Mourners laid to rest the last of 10 Black people killed in a racist attack at a Buffalo supermarket with a service on Saturday that became a call to action and an emotional plea to end the hate and violence that has wracked the nation.
Airline travelers are not only facing sticker shock this Memorial Day weekend. They’re also dealing with a pileup of flight cancellations.
Russian forces are likely to have captured most of Lyman, the British Defense Ministry said Saturday, providing access to key bridges over the Siversky Donets river. They are also trying to encircle Severodonetsk.
Unless changes are made, U.S. Surgeon General Dr. Vivek Murthy said, the country will be less prepared for future public health emergencies and “we will send a message to millions of health care workers that their suffering does not matter.”
Speakers at the National Rifle Association annual meeting assailed a Chicago gun ban that doesn’t exist, ignored security upgrades at the Texas school where children were slaughtered and roundly distorted national gun and crime statistics as they pushed back against any tightening of gun laws.
An injured 10-year-old is among hundreds of students who will be haunted by what they saw, heard and lost at Robb Elementary in Uvalde, Texas.
Teen girls and young women who met Uvalde gunman Salvador Ramos online said he sometimes threatened to rape or kill. But some said their reports were ignored, that the threats were too vague, or that his kind of angry misogyny was just “how online is.”
Covid-weary Americans enter summer with little effort to contain a still-raging pandemic.
Even as bullets whizzed around him, Daniel and his classmates stayed quiet. As a gunman stormed his elementary school, firing hundreds of rounds, Daniel and the others huddled silently, praying for help.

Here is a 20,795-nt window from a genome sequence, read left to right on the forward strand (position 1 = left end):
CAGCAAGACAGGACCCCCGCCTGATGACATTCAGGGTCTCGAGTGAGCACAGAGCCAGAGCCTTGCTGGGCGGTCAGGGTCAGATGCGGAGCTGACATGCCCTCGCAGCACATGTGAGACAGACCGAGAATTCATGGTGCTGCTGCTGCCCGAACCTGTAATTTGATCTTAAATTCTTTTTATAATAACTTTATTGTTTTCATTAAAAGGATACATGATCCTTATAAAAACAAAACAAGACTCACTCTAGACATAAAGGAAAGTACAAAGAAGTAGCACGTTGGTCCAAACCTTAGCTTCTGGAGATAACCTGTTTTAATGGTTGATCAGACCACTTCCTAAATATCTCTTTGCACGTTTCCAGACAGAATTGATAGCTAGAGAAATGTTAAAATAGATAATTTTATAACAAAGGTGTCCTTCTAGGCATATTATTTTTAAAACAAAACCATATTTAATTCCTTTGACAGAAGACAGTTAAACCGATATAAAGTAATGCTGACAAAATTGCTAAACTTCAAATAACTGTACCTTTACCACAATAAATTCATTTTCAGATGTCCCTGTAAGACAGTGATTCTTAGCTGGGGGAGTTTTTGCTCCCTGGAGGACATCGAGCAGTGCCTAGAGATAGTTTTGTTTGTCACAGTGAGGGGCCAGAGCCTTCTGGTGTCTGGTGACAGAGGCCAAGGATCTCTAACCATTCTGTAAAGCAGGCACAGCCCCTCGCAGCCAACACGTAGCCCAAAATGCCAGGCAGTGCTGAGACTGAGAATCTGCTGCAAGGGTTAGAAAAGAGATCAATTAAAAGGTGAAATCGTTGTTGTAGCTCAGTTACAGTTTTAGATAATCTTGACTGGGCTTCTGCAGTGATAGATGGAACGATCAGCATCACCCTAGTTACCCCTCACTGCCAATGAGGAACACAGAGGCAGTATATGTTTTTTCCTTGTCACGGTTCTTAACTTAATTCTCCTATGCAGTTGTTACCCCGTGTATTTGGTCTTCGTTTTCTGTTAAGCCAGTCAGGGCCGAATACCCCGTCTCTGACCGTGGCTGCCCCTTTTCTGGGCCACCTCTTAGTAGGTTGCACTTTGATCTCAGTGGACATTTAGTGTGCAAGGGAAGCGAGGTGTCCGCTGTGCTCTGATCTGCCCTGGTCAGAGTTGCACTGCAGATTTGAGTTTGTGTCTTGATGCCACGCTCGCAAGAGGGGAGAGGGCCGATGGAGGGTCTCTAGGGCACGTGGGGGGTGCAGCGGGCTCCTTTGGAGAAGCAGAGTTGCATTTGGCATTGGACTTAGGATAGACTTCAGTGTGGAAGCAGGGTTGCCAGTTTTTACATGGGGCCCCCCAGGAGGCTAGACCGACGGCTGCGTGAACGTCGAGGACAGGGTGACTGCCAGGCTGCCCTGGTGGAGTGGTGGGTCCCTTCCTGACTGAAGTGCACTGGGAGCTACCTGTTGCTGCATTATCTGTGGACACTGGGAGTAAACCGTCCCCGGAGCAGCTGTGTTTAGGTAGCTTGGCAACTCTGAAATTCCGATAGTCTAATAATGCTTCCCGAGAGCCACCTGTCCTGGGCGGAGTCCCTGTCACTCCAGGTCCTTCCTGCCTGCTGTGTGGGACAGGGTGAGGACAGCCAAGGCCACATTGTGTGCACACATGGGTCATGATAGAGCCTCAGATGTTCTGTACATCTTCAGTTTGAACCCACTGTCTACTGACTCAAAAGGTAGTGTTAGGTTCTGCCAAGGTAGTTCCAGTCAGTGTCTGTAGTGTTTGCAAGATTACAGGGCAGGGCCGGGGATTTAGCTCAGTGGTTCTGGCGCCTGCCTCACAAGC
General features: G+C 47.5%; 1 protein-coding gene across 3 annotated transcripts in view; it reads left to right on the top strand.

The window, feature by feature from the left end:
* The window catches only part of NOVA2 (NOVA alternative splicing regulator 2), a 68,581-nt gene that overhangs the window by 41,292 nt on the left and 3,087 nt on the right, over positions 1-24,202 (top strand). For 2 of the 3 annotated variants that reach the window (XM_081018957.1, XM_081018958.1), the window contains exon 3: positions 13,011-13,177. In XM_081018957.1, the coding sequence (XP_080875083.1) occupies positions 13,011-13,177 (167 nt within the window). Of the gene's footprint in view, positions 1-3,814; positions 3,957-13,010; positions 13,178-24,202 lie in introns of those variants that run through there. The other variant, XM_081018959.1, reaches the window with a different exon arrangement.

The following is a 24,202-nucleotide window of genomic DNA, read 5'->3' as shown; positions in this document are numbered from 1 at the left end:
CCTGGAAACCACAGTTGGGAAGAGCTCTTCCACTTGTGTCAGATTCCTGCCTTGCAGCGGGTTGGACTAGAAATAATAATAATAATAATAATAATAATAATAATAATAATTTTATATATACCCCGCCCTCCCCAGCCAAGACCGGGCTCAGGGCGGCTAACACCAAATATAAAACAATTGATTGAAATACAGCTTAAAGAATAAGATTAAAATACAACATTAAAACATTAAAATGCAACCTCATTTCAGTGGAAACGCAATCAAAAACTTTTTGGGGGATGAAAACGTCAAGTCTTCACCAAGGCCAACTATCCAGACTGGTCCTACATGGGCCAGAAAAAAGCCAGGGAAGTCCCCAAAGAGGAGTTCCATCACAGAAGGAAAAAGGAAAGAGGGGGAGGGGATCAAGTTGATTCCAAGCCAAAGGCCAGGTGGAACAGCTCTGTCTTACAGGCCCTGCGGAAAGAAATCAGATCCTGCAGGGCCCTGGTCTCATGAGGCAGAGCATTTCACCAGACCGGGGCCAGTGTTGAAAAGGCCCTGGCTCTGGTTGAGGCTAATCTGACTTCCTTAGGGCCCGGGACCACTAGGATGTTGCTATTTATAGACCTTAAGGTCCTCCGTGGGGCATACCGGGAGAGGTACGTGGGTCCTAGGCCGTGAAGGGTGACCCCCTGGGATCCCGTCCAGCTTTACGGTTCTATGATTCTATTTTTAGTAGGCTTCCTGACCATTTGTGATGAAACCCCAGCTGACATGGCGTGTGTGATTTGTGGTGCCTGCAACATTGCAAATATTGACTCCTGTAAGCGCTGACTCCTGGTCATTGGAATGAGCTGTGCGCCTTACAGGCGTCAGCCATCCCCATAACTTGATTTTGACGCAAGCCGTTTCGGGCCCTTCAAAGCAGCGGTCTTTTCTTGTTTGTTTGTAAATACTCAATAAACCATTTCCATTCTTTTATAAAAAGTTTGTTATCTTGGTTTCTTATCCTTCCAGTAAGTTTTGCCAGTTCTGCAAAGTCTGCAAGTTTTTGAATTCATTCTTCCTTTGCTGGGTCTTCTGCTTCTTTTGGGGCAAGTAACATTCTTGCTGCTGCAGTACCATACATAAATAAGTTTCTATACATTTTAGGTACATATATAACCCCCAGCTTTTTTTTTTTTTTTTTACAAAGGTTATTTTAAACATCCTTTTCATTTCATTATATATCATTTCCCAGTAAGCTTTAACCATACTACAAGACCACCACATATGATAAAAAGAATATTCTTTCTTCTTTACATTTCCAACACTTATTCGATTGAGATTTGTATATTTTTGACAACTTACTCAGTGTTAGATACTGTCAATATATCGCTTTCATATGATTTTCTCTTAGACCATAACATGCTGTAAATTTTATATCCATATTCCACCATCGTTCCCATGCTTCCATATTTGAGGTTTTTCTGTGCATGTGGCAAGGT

As the money pours in, Europe’s second-biggest natural gas supplier is fending off accusations that it’s profiting from the war in Ukraine.
Former President Donald Trump accused Democrats of trying to exploit the tragedy and demonizing gun owners.
Here’s what we know about the police department and school police officers in Uvalde, Texas, and their response to the mass shooting.
Police decided against breaking into the classroom where the shooter was, despite desperate calls to 911 from children begging for help from authorities.
Domestic airline fares for summer are averaging 24% higher than this time in 2019, before the pandemic, and a whopping 45% higher than a year ago.
The shooting massacre at a Texas elementary has spurred renewed calls, especially from Republicans, for more investment in school security. But experts debate whether more heavily fortified schools are the right solution.
The U.N. health agency said there are still many unanswered questions about how the current epidemic arose.
Ministers from the G-7 countries meeting in Berlin announced a target to have a “highly decarbonized road sector by 2030,” meaning that electric vehicles would dominate new car sales by the end of the decade.
The move is likely to reignite fights between Democrats and the GOP over federal spending and higher education.
Nearly 20 officers stood in a hallway outside of the classrooms during this week’s attack on a Texas elementary school for more than 45 minutes before agents used a master key to open a door and confront a gunman, authorities said Friday.
The suspects in the shootings at a Uvalde, Texas, elementary school and a Buffalo, New York, supermarket were both just 18, authorities say, when they bought the weapons used in the attacks — too young to legally purchase alcohol or cigarettes, but old enough to arm themselves with semi-automatic rifles.
Record diesel prices are slamming consumers in hidden ways. That’s because diesel drives the economy, fueling trucking, agriculture and other major industries.
Russia-backed separatists claimed they captured a railway hub city in eastern Ukraine as Moscow’s forces strived to gain more ground Friday by pounding another Ukrainian-held area where authorities say 1,500 people have died since the start of the war.
Before two 18-year-old men allegedly killed 31 people in separate shootings over the past two weeks, they turned to social media apps such as Yubo and Discord to share troubling messages.